Rule number 2: There is no such thing as a “good” food or a “bad” food.
Is a piece of cake a bad food? No. Is spinach a good food? Also, no. It’s just food. It doesn’t donate to charity and build schools. It also doesn’t rob the elderly or vandalize churches. They are inanimate objects devoid of feeling. They are not good, nor bad, they just are what they are. Despite this glaringly obvious idea, many apps, companies, and people assign negative or positive attributes to different foods. I’m sure you’ve seen zealots on either side of the aisle spouting “carbs are bad” or “trans fats are bad” which is as untrue as it is unhelpful. There are some really great studies that show this line of thinking is actually very harmful to a person’s mental health, and can result in the formation of an eating disorder. I would encourage you not to look at food as bad or good, but rather to understand the calorie breakdown of those foods. Once you understand the calorie breakdown it’s a matter of deciding whether eating that food is going to push you over your calorie threshold, or if that even matters to you. This is a more objective and cerebral approach to eating, rather than subjective and emotional.
Rule number 3: Start by eating less.
As we’ve covered throughout this article, calories make you gain weight, not carbs or fats but the overall accumulation of eating those carbs, fats, proteins, etc. I would always encourage people to eat more whole fruits and vegetables, but even by eating less volume of the foods you already love, you’re inching towards a calorie deficit. Remember, the whole idea of this article is to show you sustainable diet practices. If you jump into a weight loss journey eating a bunch of foods you hate then it probably won’t last very long. Dieting is hard enough; dieting with food you don’t even like is next to impossible. This may not address the nutritional deficiencies in your diet, but it does address the calories. Once you’ve lost some weight and you’re keeping it off eating things you enjoy, your confidence goes up, and you can start to add in extra things like exercise, fruits and veggies, and more protein.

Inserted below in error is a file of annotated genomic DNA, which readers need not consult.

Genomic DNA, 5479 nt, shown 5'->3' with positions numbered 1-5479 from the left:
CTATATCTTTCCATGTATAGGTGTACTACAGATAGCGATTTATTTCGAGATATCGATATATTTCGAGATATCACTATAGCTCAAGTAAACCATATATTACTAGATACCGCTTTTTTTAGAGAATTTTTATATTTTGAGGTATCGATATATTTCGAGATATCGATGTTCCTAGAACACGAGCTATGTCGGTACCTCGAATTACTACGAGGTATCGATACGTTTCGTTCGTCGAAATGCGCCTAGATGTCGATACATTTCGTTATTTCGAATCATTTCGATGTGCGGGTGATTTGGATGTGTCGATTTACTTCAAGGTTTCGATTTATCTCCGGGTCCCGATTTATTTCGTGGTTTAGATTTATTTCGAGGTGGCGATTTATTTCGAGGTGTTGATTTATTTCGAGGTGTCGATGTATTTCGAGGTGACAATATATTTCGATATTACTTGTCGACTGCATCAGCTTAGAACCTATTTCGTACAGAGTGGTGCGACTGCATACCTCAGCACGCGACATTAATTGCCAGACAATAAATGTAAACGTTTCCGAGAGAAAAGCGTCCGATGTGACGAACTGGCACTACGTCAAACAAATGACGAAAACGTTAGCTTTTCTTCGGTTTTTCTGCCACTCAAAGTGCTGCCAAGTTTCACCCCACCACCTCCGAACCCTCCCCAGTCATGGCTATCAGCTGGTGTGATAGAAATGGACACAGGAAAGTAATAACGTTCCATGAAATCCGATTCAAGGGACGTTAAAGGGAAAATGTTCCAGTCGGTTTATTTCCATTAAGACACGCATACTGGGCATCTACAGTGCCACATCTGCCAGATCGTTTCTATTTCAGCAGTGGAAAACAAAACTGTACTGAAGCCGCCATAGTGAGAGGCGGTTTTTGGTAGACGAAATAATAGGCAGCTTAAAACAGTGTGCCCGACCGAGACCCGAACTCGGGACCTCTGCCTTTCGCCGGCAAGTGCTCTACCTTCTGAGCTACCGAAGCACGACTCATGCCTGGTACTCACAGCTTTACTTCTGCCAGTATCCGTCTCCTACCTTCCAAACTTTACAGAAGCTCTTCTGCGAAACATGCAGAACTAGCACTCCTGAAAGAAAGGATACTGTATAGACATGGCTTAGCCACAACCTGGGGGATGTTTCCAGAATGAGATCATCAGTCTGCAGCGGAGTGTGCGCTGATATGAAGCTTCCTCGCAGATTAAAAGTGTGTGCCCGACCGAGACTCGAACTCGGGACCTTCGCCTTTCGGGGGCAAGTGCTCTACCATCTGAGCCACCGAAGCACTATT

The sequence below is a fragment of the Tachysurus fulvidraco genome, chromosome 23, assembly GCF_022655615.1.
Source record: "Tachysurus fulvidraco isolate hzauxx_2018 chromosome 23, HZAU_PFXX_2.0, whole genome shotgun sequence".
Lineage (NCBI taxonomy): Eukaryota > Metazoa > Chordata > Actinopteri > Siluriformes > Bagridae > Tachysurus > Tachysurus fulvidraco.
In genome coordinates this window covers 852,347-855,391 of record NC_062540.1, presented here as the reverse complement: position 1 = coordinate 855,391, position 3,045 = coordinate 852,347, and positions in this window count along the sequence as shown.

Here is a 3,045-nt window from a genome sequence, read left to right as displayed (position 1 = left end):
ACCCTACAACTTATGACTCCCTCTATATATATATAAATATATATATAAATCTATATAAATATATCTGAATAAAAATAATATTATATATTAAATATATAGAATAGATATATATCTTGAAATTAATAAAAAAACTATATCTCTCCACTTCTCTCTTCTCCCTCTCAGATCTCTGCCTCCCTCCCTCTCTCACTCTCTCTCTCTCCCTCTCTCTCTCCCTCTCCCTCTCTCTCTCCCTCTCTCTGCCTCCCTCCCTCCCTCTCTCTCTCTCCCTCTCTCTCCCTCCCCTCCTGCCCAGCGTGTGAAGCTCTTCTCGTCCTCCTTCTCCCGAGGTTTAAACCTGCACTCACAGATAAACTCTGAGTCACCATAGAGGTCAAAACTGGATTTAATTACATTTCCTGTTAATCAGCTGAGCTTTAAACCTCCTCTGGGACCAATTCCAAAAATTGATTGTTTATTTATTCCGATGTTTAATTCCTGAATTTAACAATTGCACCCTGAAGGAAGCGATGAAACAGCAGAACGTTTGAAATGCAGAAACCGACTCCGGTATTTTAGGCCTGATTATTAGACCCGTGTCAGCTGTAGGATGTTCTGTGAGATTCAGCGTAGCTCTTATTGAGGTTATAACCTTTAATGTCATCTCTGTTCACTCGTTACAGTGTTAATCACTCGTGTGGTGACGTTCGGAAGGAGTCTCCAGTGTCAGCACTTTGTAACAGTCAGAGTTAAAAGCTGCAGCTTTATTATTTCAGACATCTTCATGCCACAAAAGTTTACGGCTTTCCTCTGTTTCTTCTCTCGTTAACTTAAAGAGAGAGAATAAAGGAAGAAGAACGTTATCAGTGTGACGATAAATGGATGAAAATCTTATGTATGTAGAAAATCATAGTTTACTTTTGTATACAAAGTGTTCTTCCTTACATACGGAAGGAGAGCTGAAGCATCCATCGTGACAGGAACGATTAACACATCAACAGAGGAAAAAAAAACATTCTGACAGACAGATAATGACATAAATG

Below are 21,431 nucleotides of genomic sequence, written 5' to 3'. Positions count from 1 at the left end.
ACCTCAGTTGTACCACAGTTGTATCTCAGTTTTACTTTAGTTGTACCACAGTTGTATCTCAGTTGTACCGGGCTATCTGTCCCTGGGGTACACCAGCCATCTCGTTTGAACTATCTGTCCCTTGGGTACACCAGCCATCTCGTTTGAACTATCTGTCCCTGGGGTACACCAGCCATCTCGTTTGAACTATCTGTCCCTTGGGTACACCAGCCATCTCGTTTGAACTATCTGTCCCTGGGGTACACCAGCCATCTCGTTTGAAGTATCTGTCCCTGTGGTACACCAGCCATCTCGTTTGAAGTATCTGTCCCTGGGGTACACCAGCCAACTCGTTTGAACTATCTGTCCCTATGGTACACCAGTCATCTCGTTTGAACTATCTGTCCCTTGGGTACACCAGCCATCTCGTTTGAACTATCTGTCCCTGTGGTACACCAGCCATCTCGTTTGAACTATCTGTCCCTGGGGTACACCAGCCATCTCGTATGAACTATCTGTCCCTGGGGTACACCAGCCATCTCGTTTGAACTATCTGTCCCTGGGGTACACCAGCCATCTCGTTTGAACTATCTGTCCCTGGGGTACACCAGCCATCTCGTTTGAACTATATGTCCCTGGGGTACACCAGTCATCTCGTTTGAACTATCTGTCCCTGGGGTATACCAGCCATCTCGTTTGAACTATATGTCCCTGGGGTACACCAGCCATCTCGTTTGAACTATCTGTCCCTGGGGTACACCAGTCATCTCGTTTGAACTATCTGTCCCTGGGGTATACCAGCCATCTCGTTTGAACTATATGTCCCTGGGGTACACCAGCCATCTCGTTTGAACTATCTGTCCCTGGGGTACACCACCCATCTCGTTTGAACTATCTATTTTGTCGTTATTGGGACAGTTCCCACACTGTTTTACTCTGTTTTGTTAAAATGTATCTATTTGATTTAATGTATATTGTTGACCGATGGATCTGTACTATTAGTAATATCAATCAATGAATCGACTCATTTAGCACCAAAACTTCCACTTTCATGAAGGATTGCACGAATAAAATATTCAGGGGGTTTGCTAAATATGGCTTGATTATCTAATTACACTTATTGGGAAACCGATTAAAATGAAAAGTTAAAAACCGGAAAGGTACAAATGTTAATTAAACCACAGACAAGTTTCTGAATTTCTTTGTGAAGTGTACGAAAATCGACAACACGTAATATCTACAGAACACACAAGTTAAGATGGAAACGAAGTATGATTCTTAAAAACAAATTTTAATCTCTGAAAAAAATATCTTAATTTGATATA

Rule number 4: Eat a boat load of protein
The best way to diet is to eat foods that make you full. The less hungry you are, the less likely you’ll binge. The less likely you binge, the less likely you regain the weight. Protein has something called “the highest thermic effect of food” which means it helps raise your metabolic rate by 15-30% thereby helping you burn calories at a higher threshold. Protein is also typically the most “satiating”, meaning it makes you feel fuller, longer. Between these two reasons, hiking up your protein intake can be an invaluable strategy for weight loss, more specifically sustainable weight loss.